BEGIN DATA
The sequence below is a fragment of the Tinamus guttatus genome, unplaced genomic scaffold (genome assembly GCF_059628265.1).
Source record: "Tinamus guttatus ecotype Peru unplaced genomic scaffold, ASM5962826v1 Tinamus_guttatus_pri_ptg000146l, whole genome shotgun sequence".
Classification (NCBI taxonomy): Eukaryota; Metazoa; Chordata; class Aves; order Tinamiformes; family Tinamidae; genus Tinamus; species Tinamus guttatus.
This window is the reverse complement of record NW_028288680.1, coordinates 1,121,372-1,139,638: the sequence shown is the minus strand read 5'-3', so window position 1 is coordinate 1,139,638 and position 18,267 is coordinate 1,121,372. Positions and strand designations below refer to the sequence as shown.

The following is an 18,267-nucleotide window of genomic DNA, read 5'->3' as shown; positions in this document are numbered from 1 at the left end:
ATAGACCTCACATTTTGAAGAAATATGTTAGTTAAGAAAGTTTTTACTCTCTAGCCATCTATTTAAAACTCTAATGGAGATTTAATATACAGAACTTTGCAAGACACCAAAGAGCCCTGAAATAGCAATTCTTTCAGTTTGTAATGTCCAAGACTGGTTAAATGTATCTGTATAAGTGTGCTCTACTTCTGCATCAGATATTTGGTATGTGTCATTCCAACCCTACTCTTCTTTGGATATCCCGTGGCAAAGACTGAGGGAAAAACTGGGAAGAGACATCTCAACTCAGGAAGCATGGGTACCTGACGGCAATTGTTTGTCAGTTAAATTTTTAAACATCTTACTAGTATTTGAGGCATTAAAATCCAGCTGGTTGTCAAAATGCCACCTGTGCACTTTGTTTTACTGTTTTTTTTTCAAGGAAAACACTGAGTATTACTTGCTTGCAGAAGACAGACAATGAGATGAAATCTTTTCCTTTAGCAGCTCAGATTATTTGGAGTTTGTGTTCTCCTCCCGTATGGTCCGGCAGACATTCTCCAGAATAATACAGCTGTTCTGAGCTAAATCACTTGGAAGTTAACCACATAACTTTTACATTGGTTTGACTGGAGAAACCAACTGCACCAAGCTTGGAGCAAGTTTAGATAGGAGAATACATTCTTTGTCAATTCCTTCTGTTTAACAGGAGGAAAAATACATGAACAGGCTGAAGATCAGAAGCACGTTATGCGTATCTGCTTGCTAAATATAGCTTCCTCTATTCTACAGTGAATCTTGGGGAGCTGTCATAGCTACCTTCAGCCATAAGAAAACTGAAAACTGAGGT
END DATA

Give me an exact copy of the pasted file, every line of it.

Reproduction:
The sequence below is a fragment of the Tinamus guttatus genome, unplaced genomic scaffold (genome assembly GCF_059628265.1).
Source record: "Tinamus guttatus ecotype Peru unplaced genomic scaffold, ASM5962826v1 Tinamus_guttatus_pri_ptg000146l, whole genome shotgun sequence".
Classification (NCBI taxonomy): Eukaryota; Metazoa; Chordata; class Aves; order Tinamiformes; family Tinamidae; genus Tinamus; species Tinamus guttatus.
This window is the reverse complement of record NW_028288680.1, coordinates 1,121,372-1,139,638: the sequence shown is the minus strand read 5'-3', so window position 1 is coordinate 1,139,638 and position 18,267 is coordinate 1,121,372. Positions and strand designations below refer to the sequence as shown.

The following is an 18,267-nucleotide window of genomic DNA, read 5'->3' as shown; positions in this document are numbered from 1 at the left end:
ATAGACCTCACATTTTGAAGAAATATGTTAGTTAAGAAAGTTTTTACTCTCTAGCCATCTATTTAAAACTCTAATGGAGATTTAATATACAGAACTTTGCAAGACACCAAAGAGCCCTGAAATAGCAATTCTTTCAGTTTGTAATGTCCAAGACTGGTTAAATGTATCTGTATAAGTGTGCTCTACTTCTGCATCAGATATTTGGTATGTGTCATTCCAACCCTACTCTTCTTTGGATATCCCGTGGCAAAGACTGAGGGAAAAACTGGGAAGAGACATCTCAACTCAGGAAGCATGGGTACCTGACGGCAATTGTTTGTCAGTTAAATTTTTAAACATCTTACTAGTATTTGAGGCATTAAAATCCAGCTGGTTGTCAAAATGCCACCTGTGCACTTTGTTTTACTGTTTTTTTTTCAAGGAAAACACTGAGTATTACTTGCTTGCAGAAGACAGACAATGAGATGAAATCTTTTCCTTTAGCAGCTCAGATTATTTGGAGTTTGTGTTCTCCTCCCGTATGGTCCGGCAGACATTCTCCAGAATAATACAGCTGTTCTGAGCTAAATCACTTGGAAGTTAACCACATAACTTTTACATTGGTTTGACTGGAGAAACCAACTGCACCAAGCTTGGAGCAAGTTTAGATAGGAGAATACATTCTTTGTCAATTCCTTCTGTTTAACAGGAGGAAAAATACATGAACAGGCTGAAGATCAGAAGCACGTTATGCGTATCTGCTTGCTAAATATAGCTTCCTCTATTCTACAGTGAATCTTGGGGAGCTGTCATAGCTACCTTCAGCCATAAGAAAACTGAAAACTGAGGT